Public urged not to hoard face masks needed by frontline health workers battling nCoV

Alexis Romero - Philstar.com
Public urged not to hoard face masks needed by frontline health workers battling nCoV
In this Jan. 31, 2020 photo, pedestrians in Metro Manila are shown wearing face masks, a day after the Department of Health confirmed the first case of novel coronavirus in the Philippines.
The STAR / Edd Gumban

MANILA, Philippines — A health official Monday urged the public not to hoard face masks to ensure that there would be enough supply for health workers tending to patients who have exhibited symptoms of the novel coronavirus acute respiratory disease or nCoV ARD.

Research Institute for Tropical Medicine Director Celia Carlos said there is no community transmission of the virus in the Philippines so her agency is not yet recommending its use for those who do not have respiratory symptoms like cough and difficulty of breathing.

“We should reserve the face masks to those who need them. There is already a shortage of this valuable commodity, and we should give them to those who need them most: the health workers,” Carlos said at a press briefing in Malacañang.

Citing guidelines from the World Health Organization, Carlos said one should wear a mask if he has respiratory symptoms, if he is providing care to individuals with respiratory symptoms, and if one is a health worker attending to individuals with respiratory symptoms.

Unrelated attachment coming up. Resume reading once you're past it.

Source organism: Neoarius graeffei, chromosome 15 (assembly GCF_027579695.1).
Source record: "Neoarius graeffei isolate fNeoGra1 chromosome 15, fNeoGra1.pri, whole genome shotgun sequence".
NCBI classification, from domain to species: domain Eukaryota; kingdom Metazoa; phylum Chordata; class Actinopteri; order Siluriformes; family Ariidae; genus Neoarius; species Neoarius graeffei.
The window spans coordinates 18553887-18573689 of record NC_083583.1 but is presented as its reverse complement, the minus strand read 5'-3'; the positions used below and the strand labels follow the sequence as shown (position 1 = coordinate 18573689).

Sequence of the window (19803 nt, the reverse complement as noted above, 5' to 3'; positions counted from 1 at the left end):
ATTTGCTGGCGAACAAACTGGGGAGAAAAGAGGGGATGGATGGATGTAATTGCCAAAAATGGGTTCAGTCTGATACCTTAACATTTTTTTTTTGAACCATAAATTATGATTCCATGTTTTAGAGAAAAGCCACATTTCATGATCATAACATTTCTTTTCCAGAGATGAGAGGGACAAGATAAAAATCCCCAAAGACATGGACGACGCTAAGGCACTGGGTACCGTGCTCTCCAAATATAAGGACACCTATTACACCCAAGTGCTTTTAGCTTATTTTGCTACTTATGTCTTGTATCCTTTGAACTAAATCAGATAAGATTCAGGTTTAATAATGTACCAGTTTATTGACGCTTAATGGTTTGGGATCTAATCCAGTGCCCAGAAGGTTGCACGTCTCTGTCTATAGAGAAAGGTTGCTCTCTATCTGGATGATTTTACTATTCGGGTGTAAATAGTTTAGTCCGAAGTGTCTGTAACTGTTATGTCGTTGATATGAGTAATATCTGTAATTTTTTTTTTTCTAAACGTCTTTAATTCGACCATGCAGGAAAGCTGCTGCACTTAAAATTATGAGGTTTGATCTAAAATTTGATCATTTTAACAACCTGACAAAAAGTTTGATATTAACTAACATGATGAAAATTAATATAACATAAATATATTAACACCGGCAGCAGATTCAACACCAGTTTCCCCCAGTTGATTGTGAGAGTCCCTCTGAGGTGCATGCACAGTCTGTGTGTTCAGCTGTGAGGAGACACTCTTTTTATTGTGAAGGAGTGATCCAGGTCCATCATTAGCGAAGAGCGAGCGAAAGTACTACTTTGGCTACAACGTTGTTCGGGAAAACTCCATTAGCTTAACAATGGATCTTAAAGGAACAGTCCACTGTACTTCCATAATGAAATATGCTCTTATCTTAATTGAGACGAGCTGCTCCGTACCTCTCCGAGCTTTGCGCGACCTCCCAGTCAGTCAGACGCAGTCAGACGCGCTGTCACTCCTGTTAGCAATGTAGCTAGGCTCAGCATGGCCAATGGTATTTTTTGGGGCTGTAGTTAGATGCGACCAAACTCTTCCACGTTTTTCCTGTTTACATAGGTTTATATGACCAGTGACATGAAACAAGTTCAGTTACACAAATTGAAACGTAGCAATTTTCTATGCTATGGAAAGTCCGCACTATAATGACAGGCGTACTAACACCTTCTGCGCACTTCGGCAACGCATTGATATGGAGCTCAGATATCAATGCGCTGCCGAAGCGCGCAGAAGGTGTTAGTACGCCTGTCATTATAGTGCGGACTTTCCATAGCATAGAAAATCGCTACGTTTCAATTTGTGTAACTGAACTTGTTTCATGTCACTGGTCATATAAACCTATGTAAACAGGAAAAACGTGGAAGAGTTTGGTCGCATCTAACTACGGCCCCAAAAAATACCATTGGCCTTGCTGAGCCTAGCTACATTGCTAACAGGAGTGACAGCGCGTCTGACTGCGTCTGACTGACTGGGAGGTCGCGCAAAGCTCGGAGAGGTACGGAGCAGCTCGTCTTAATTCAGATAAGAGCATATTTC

Some stores in Metro Manila have ran out of face masks due to high demand, according to previous reports. Officials have warned businesses not to sell overpriced masks or face charges.

Ready for outbreak

Carlos said there are efforts to buy huge amounts of personal protective equipment from local and international sources in anticipation of a possible outbreak or wider spread of the virus. She said RITM has a "surge capacity plan" that includes the training designed to enable laboratories in the country to conduct testing.

"We just acquired the technology fairly recently, we may need to first make an assessment of five sub-national laboratories previously identified," Carlos added.